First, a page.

But I hope that these people I've known get a chance to leave every once in a while, too, to make their way out of the city limits and get lost for a little bit. There are so many places and experiences in this world that we've already missed...a million meteor showers could come and go, and half of us would still never pull our faces away from the computer screens fast enough to see them. In the St. Ben's school cafeteria, there is a painting of doves in a garden on one wall that reads: "There are two lasting things we give our children: One is roots, the other is wings." Personally, I feel like I've got roots out the wazoo. What I need now is a good pair of wings. Evansville is a fine place, one that makes me want to hum the "Cheers" theme song and sends a wave of memories flooding over me each time I return. But I don't want the world to pass by while I read about it in the news. I want to live it. I want my wings.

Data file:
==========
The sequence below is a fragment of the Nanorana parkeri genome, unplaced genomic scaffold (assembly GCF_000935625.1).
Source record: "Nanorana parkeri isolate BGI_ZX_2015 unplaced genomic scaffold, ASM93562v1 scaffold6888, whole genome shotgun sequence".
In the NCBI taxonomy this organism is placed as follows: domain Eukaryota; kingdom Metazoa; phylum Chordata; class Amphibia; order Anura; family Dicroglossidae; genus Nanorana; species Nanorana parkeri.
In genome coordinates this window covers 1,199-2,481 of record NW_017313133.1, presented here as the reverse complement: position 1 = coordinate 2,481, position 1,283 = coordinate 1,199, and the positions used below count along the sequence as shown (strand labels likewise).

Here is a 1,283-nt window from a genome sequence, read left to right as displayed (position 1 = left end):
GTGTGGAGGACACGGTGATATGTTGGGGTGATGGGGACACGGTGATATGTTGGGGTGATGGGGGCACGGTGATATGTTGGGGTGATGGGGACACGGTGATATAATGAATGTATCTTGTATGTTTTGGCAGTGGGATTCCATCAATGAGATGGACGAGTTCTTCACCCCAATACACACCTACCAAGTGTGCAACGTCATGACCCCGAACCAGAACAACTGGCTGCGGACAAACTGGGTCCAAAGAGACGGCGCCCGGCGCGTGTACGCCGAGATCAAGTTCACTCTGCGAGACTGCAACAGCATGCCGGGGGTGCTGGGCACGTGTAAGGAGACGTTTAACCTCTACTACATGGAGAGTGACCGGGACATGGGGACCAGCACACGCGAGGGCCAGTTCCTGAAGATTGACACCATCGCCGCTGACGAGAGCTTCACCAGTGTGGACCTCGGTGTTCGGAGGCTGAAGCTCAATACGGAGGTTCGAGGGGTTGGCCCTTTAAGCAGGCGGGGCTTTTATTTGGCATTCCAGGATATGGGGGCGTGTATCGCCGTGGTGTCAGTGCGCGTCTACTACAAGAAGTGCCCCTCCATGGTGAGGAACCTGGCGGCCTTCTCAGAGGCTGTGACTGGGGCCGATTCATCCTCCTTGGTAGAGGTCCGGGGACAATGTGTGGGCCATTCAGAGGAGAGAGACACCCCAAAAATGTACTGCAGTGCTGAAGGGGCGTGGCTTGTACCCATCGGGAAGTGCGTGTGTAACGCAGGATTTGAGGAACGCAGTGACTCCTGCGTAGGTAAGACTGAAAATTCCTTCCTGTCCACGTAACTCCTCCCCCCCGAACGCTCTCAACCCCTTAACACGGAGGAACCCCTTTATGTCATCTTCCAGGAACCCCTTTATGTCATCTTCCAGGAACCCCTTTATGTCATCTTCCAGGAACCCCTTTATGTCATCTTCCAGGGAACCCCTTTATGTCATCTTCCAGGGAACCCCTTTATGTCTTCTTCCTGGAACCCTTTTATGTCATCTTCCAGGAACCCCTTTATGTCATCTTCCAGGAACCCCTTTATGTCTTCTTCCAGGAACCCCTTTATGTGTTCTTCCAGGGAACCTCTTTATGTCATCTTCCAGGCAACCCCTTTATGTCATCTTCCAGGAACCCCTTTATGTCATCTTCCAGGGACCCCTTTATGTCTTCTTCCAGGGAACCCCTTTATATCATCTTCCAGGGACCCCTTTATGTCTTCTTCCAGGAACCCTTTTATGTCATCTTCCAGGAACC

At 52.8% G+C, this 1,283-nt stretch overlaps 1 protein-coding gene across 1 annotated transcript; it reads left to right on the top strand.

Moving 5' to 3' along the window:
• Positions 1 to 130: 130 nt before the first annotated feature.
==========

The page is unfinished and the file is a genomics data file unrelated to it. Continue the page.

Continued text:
My thoughts are too big to keep in order most of the time, so forgive me if none of this even makes any sense. My whole point is, don't let life pass you by. Don't get too complacent in the place we've called "home" all these years and forget that there's another world out there. I'm just now learning it. And my mother, who thinks I could live a comfortable life in Evansville--one where I wouldn't have to worry about living paycheck to paycheck--isn't wrong by any means. I could live comfortably here, in this state known for Catholics, corn, and Fall Festivals. But I would be complacent. And that's basically the same as having clipped wings. So for those of you like me, longing for adventures and not-so-comfortable lifestyles, know that those who roll their eyes and write you off as kids were once kids themselves. Those who call you "dreamers" have had their fair share of dreams. And never forget the wise words of Mr. Robert Downey, Jr; when someone says you can't do something, "listen, smile, agree, and then do whatever the f*ck you were gonna do anyway."